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Jensen v. Garden

United States District Court, D. Utah

March 23, 2018

DR. RICHARD GARDEN, et al., Defendants.


          Jill N. Parrish United States District Court Judge

         District Judge Jill N. Parrish Before the court is a Motion for Summary Judgment filed by defendants Chad Duford and Richard Garden on June 23, 2017 (ECF No. 36). Plaintiff Michael Jensen, who proceeds pro se, filed a response on July 6, 2017 (ECF No. 40) and various other responses (ECF Nos. 42, 43, 50). The defendants replied on September 5, 2017 (ECF No. 44). For the reasons below, the defendants' motion is GRANTED.


         Under Federal Rule of Civil Procedure 56(a), summary judgment is warranted when “the movant shows that there is no genuine dispute as to any material fact and the movant is entitled to judgment as a matter of law.” A dispute is genuine only if “a reasonable jury could find in favor of the nonmoving party on the issue.” Macon v. United Parcel Serv., Inc., 743 F.3d 708, 712 (10th Cir. 2014). “In making this determination, ” the court must “view the evidence and draw reasonable inferences therefrom in the light most favorable to the nonmoving party.” Id. (citation omitted).

         However, when qualified immunity is presented at the summary judgment phase, the court must employ a different paradigm: “When a defendant asserts qualified immunity at summary judgment, the burden shifts to the plaintiff, who must clear two hurdles in order to defeat the defendant's motion.” Riggins v. Goodman, 572 F.3d 1101, 1107 (10th Cir. 2009). The plaintiff must show: “(1) the defendant violated a constitutional right and (2) the constitutional right was clearly established.” Panagoulakos v. Yazzie, 741 F.3d 1126, 1129 (10th Cir. 2013). This burden is a heavy one. See Albright v. Rodriguez, 51 F.3d 1531, 1534 (10th Cir. 1995).

         In qualified immunity cases, the requirement that the court view the evidence and draw inferences in the light most favorable to the nonmoving party “usually means adopting . . . the plaintiff's version of the facts.” Scott v. Harris, 550 U.S. 372, 378 (2007) (citation omitted). However, “a plaintiff's version of the facts must find support in the record.” Thomson v. Salt Lake County, 584 F.3d 1304, 1312 (10th Cir. 2009). If the plaintiff's story is “blatantly contradicted by the record, so that no reasonable jury could believe it, a court should not adopt that version of the facts.” Id. (citation omitted).

         If the plaintiff meets the requisite two-part burden by demonstrating the violation of a clearly established constitutional right, then the burden shifts to the defendant “to show that there are no disputes of material fact as to whether his conduct was objectively reasonable in light of clearly established law and the information known to the defendant at the time.” Felders ex rel. Smedley v. Malcom, 755 F.3d 870, 877 (10th Cir. 2014) (citation omitted). This showing is made under the traditional summary judgment standard. See id.


         Michael Jensen is an inmate at the Utah State Prison in Draper, Utah. At the time of Mr. Jensen's allegations, Dr. Garden was the Administrative and Clinical Director over health services for the Utah Department of Corrections. Mr. Duford was a Physician Assistant at the prison.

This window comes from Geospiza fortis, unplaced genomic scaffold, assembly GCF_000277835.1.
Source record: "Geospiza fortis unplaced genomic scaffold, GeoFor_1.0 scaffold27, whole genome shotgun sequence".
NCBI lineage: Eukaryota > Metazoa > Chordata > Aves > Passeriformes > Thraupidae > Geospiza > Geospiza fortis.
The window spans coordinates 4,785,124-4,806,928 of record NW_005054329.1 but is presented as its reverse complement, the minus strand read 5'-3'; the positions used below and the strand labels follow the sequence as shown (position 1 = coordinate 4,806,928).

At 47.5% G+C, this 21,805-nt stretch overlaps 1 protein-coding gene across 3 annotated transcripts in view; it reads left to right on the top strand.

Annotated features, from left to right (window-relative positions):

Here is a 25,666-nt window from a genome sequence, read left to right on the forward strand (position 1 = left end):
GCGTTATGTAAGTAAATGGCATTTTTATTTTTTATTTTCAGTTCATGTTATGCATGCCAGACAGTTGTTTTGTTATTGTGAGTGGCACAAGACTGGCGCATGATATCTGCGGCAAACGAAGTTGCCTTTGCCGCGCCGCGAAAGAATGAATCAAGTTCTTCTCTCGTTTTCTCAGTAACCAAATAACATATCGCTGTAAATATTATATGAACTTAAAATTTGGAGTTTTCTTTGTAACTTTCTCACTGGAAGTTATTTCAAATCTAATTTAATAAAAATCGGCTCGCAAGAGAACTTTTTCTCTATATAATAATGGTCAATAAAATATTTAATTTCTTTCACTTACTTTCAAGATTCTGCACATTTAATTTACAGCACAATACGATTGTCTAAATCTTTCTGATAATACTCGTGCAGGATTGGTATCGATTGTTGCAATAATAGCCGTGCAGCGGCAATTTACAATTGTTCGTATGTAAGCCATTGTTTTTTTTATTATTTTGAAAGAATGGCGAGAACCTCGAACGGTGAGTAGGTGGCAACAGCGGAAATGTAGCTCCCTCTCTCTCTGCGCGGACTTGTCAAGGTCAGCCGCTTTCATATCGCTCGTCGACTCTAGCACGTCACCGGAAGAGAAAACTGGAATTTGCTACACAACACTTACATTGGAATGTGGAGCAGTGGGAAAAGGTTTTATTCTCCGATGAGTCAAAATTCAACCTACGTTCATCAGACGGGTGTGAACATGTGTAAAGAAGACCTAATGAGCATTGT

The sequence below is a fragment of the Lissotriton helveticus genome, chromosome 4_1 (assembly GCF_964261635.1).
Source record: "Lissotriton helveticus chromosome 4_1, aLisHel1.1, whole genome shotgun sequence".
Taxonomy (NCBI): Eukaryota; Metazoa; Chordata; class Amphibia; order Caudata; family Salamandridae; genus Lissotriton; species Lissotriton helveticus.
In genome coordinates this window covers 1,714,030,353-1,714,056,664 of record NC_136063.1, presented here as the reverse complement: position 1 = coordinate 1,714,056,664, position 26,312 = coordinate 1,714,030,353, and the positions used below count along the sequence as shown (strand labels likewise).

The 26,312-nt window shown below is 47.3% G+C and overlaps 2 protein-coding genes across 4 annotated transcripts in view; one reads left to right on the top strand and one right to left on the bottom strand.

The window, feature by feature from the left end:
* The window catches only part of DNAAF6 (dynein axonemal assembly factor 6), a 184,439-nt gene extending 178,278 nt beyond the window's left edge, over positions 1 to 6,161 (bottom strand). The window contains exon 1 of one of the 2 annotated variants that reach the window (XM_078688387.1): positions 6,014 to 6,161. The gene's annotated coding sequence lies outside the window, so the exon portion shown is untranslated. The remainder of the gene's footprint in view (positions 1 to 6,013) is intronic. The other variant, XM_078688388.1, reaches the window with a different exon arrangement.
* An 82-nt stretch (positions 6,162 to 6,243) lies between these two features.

On January 11, 2014, Mr. Jensen was working in the boiler operations department of the prison as a plumber when he heard a pop and felt pain in his shoulder. He immediately informed his supervisor, Jason Corey. Mr. Corey called the medical department and requested medical attention for Mr. Jensen. Mr. Corey also completed an Initial Contract Report documenting the injury.[2]

         On January 29, Mr. Jensen submitted an Inmate Care Request, which reads: “I would like to see a provider. My arm popped at work and it's not getting any better. Please [sic] see me on this matter. Thanks.”

         Mr. Jensen did not receive medical treatment until he was seen by Mr. Duford on February 3, 2014. On exam, Mr. Duford noted that Mr. Jensen had limited range of motion but good strength in his shoulder. He diagnosed Mr. Jensen with “UNSPECIFIED SITE OF SPRAIN AND STRAIN” and proscribed Naproxen tablets (500 mg, twice a day). He also referred Mr. Jensen to Bohn Bales for physical therapy with the following note: “Right shoulder strain, Mild pain with abduction. Please evaluate and treat.”

         Mr. Jensen attended physical therapy appointments with Mr. Bales on February 12, February 19, February 26, and March 5. On June 11, Mr. Jensen again saw Mr. Duford, who noted that Mr. Jensen's shoulder pain had not improved with anti-inflammatories and physical therapy. Mr. Duford then prescribed acetaminophen tablets (325 mg, twice a day) and referred Mr. Jensen to Joseph Coombs, PA, at the onsite orthopedic clinic. After that, Mr. Duford had no further role in treating Mr. Jensen's shoulder injury.

         On July 22, 2014, Mr. Coombs ordered an x-ray of Mr. Jensen's shoulder. And on August 6, Dr. Garden authorized an MRI. The x-ray was generally unremarkable, but the MRI revealed “a partial thickness tear bursal sided tear of the anterior supraspinatus tendon involving the anterior half of the ...

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